We worked hard to improve not only their processing, but their levels of language, their richness of experience. We worked hard to create curiosity, a sense of joy in learning and exploring. We built river rafts, planted elaborate gardens, and learned many new things together. What we discovered was that these children became joyful. They began asking lots of questions. What would happen if you drilled a hole through earth and dropped a rubber ball down the hole? What if we attached a camera to a comet? What could we discover? Where does this creek go and where did it start? These same children who lacked vocabulary to think outside of their limited experience became excited by learning. These children who had exhibited such repetitively negative behaviors became such smart and fun kids to be around that I enjoyed my work tremendously. One great thing about getting a bit old is that you get to see how things turn out. To hear that many of those kids who are now middle-aged adults still remember that big, dramatic change in their life when they learned language, when they learned how to process information and how to learn is a wonderful thing. To hear that my former students when in their mid-forties still remembered that great Astronomy unit study with joy is really wonderful news.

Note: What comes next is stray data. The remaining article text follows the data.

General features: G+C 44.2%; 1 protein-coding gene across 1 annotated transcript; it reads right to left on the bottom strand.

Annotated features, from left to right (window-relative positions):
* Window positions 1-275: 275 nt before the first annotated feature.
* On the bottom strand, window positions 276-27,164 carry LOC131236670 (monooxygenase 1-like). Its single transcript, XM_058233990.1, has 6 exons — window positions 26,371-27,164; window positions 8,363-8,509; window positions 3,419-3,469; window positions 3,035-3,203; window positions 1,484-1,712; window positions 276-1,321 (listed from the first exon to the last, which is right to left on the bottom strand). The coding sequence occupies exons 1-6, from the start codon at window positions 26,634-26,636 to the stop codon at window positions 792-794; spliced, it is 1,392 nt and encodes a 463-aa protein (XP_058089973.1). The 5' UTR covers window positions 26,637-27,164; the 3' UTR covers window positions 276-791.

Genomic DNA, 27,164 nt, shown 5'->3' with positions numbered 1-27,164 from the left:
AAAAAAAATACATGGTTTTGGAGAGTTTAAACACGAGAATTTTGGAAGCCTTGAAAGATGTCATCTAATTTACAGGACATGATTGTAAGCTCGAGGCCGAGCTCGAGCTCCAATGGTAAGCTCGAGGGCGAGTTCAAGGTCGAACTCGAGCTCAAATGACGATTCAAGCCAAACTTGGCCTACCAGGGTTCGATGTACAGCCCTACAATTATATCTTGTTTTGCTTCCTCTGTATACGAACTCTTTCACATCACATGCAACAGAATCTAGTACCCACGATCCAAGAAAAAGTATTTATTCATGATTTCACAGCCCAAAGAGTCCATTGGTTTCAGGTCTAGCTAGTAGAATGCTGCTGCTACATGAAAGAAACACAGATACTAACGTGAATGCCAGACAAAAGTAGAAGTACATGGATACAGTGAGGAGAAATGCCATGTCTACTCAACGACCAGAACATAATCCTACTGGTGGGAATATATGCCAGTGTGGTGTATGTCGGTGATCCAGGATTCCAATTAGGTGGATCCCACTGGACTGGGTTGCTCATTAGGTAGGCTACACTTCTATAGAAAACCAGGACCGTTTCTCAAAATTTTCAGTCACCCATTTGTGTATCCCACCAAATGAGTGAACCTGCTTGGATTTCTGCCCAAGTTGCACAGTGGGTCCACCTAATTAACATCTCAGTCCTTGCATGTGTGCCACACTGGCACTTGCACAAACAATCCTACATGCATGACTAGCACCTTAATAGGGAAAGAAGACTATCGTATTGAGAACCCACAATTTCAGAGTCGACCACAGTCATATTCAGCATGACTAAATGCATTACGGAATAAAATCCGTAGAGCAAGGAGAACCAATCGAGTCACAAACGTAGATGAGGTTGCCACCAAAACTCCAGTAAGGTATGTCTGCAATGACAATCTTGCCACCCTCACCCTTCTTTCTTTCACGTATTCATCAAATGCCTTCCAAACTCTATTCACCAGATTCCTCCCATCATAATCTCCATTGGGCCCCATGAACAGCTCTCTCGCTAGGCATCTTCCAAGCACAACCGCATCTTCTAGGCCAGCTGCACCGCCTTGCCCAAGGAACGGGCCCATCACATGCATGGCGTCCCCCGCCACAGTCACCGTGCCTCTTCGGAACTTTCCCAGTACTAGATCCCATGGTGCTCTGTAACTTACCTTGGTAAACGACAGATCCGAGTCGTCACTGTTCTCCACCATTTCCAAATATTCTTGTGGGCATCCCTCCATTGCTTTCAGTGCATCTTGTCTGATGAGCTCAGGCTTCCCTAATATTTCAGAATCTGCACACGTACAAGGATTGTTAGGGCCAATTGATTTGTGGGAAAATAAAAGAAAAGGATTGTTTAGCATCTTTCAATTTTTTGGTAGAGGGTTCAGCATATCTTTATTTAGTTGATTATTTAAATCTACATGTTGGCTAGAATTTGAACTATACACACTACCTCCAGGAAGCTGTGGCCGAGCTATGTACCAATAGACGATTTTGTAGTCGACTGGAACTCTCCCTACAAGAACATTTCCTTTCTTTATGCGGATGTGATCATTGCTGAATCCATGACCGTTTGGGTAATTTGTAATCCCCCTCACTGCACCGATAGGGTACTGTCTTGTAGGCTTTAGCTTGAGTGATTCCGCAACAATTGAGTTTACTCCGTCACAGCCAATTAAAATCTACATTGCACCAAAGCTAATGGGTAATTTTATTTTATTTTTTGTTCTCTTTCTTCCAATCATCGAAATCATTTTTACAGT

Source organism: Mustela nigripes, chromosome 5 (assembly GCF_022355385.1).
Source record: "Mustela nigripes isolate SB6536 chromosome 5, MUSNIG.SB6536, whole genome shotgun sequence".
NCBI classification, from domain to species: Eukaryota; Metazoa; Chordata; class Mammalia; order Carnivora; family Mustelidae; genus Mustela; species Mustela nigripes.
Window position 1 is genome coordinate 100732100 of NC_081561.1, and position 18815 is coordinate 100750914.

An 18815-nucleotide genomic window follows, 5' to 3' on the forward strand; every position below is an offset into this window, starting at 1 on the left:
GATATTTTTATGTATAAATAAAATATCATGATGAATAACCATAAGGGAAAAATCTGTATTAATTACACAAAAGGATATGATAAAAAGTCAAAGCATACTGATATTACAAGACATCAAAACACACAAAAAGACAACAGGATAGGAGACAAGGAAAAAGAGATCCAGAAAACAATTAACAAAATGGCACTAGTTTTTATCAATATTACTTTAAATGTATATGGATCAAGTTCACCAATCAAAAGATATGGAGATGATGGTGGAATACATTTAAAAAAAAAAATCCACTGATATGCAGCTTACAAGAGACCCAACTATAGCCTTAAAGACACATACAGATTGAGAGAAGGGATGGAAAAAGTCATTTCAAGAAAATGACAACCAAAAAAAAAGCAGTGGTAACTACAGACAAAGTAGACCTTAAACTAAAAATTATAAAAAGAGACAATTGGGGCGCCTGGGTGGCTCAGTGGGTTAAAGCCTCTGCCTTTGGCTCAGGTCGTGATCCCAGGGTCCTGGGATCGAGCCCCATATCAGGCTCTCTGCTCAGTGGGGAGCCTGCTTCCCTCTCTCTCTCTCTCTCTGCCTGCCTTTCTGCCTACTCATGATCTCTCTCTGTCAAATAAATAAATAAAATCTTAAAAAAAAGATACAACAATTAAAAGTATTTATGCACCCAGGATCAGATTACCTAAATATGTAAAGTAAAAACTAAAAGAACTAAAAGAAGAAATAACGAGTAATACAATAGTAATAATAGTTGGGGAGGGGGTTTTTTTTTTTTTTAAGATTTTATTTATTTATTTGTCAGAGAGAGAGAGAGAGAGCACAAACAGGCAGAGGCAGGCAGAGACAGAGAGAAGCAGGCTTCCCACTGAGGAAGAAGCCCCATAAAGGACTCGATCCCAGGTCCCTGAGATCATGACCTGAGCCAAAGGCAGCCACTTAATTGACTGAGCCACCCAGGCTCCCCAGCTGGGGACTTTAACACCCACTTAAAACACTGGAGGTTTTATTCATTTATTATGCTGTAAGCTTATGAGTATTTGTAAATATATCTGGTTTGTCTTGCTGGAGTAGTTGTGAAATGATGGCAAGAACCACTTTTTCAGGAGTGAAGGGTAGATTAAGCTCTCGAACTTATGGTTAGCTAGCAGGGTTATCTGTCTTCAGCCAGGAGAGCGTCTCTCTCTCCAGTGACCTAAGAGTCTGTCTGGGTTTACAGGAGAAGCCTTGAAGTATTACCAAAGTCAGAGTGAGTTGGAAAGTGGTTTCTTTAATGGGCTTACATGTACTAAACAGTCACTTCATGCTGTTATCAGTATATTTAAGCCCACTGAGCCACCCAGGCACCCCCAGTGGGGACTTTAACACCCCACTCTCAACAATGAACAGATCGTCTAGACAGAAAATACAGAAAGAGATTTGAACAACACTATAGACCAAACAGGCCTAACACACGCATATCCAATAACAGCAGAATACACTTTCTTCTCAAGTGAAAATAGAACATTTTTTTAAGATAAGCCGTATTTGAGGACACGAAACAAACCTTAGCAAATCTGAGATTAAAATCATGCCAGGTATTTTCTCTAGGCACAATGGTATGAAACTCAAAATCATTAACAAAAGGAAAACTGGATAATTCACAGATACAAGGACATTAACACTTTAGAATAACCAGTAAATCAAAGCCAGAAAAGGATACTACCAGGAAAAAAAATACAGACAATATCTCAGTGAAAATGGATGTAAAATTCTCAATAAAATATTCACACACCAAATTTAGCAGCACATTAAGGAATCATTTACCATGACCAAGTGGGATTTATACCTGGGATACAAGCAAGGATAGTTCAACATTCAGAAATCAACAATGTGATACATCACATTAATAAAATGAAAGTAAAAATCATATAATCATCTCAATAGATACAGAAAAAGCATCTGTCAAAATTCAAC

By improving processing and expanding vocabulary, we open doors to a new and exciting world full of possibilities and things to explore. Everything is potentially interesting! It is a quality of life issue that I feel is really central to helping children and young adults move toward a better life. No child would choose to restrict themselves from faster learning, deeper understanding, or richer and more meaningful communication skills. No child would choose to limit their lives to seeing few options, being aware of only a small number of opportunities, and repeating the same non-productive conversations every day.

Many of the individual programs that we write are filled with language-based activities in many different forms. We seek to develop short-term memory, working memory, executive function, receptive language, expressive language, and the language that enables complexity of thought. All of these strategies change how an individual learns and how they think. It drastically changes how they view the world around them and how they interact with it.